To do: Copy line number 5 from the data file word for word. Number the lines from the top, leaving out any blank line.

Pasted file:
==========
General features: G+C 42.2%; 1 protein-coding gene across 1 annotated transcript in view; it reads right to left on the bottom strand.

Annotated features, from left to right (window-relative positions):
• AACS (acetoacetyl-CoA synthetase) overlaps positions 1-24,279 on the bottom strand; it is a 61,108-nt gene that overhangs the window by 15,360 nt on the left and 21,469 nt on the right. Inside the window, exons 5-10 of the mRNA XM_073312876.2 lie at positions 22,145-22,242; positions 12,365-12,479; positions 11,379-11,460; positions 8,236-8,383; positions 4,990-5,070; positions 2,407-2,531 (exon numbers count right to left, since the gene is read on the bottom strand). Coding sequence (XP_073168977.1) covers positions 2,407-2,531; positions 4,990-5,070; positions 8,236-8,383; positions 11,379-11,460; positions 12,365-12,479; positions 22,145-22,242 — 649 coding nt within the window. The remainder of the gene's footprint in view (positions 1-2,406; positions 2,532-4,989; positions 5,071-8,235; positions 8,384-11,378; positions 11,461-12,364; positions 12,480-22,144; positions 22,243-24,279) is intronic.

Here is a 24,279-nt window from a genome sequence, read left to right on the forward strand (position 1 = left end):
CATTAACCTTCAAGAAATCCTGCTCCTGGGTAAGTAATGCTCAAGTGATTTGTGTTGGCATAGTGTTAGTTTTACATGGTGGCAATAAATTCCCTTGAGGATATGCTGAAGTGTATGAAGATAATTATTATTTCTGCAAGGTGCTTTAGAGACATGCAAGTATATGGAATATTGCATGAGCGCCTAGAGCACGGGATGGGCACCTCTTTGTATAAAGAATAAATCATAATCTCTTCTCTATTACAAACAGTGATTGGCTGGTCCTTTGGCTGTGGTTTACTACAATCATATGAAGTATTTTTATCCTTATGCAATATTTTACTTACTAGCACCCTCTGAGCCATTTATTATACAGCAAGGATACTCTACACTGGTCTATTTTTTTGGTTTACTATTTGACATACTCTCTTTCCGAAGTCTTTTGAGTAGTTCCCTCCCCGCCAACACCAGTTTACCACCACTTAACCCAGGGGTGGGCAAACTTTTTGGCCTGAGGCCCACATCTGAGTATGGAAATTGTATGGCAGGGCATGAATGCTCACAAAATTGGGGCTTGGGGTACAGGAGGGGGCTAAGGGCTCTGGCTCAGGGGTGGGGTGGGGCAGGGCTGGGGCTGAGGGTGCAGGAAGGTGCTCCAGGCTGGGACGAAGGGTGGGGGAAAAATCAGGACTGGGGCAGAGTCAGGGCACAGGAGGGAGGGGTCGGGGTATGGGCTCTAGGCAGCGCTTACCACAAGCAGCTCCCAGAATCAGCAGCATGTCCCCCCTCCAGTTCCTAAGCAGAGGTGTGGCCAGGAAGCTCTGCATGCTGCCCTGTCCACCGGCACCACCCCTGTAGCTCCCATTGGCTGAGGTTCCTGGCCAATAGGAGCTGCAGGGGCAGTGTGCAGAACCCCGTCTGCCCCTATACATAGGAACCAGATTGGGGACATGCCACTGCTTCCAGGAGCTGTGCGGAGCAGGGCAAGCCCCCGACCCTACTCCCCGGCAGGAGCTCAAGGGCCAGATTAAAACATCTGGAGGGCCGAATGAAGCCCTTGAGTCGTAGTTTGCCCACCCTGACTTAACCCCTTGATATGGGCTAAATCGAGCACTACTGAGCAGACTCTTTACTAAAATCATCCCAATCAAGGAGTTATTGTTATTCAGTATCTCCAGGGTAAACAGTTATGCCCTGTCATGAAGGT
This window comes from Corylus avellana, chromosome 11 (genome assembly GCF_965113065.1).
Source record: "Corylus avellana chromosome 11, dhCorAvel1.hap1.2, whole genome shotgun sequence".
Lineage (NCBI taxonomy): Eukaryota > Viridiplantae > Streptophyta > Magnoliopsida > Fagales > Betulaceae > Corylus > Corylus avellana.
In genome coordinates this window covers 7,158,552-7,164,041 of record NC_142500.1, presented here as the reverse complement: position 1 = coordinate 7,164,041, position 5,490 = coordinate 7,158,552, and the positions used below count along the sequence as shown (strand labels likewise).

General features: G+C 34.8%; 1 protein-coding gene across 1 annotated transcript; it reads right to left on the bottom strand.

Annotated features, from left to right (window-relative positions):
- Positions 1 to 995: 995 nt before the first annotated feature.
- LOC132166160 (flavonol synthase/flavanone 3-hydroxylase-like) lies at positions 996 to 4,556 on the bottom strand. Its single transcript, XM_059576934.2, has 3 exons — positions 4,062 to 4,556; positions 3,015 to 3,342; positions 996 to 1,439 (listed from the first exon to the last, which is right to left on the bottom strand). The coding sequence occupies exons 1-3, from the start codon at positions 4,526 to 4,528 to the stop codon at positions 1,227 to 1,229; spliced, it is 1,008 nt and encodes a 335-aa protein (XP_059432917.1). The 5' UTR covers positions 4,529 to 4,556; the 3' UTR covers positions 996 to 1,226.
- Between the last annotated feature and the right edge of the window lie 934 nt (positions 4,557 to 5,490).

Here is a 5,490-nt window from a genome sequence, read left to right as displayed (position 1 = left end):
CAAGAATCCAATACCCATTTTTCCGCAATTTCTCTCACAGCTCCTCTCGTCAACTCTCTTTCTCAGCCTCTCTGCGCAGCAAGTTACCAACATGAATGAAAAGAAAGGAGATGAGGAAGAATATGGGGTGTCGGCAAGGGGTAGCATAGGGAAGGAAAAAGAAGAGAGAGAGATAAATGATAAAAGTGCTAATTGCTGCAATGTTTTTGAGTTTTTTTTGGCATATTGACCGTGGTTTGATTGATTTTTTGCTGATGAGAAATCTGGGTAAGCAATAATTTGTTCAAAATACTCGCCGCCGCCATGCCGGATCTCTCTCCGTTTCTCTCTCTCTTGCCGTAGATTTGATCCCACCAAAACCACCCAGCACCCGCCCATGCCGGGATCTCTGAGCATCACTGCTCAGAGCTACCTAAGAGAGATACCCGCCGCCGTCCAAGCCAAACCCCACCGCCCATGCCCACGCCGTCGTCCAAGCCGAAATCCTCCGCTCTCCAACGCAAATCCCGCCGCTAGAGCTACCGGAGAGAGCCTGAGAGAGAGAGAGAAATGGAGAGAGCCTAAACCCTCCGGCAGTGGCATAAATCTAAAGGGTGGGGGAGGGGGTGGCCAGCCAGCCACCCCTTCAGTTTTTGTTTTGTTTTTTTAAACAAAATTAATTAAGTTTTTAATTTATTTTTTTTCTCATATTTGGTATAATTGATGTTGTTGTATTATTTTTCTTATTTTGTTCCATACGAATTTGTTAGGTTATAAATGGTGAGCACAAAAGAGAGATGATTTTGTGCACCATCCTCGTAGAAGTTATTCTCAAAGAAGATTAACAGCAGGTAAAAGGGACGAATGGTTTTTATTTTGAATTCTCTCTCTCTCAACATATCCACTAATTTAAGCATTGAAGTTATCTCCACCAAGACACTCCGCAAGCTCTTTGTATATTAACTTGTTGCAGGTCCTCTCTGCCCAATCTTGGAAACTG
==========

CATTAACCTTCAAGAAATCCTGCTCCTGGGTAAGTAATGCTCAAGTGATTTGTGTTGGCATAGTGTTAGTTTTACATGGTGGCAATAAATTCCCTTGAGGATATGCTGAAGTGTATGAAGATAATTATTATTTCTGCAAGGTGCTTTAGAGACATGCAAGTATATGGAATATTGCATGAGCGCCTAGAGCACGGGATGGGCACCTCTTTGTATAAAGAATAAATCATAATCTCTTCTCTATTACAAACAGTGATTGGCTGGTCCTTTGGCTGTGGTTTACTACAATCATATGAAGTATTTTTATCCTTATGCAATATTTTACTTACTAGCACCCTCTGAGCCATTTATTATACAGCAAGGATACTCTACACTGGTCTATTTTTTTGGTTTACTATTTGACATACTCTCTTTCCGAAGTCTTTTGAGTAGTTCCCTCCCCGCCAACACCAGTTTACCACCACTTAACCCAGGGGTGGGCAAACTTTTTGGCCTGAGGCCCACATCTGAGTATGGAAATTGTATGGCAGGGCATGAATGCTCACAAAATTGGGGCTTGGGGTACAGGAGGGGGCTAAGGGCTCTGGCTCAGGGGTGGGGTGGGGCAGGGCTGGGGCTGAGGGTGCAGGAAGGTGCTCCAGGCTGGGACGAAGGGTGGGGGAAAAATCAGGACTGGGGCAGAGTCAGGGCACAGGAGGGAGGGGTCGGGGTATGGGCTCTAGGCAGCGCTTACCACAAGCAGCTCCCAGAATCAGCAGCATGTCCCCCCTCCAGTTCCTAAGCAGAGGTGTGGCCAGGAAGCTCTGCATGCTGCCCTGTCCACCGGCACCACCCCTGTAGCTCCCATTGGCTGAGGTTCCTGGCCAATAGGAGCTGCAGGGGCAGTGTGCAGAACCCCGTCTGCCCCTATACATAGGAACCAGATTGGGGACATGCCACTGCTTCCAGGAGCTGTGCGGAGCAGGGCAAGCCCCCGACCCTACTCCCCGGCAGGAGCTCAAGGGCCAGATTAAAACATCTGGAGGGCCGAATGAAGCCCTTGAGTCGTAGTTTGCCCACCCTGACTTAACCCCTTGATATGGGCTAAATCGAGCACTACTGAGCAGACTCTTTACTAAAATCATCCCAATCAAGGAGTTATTGTTATTCAGTATCTCCAGGGTAAACAGTTATGCCCTGTCATGAAGGT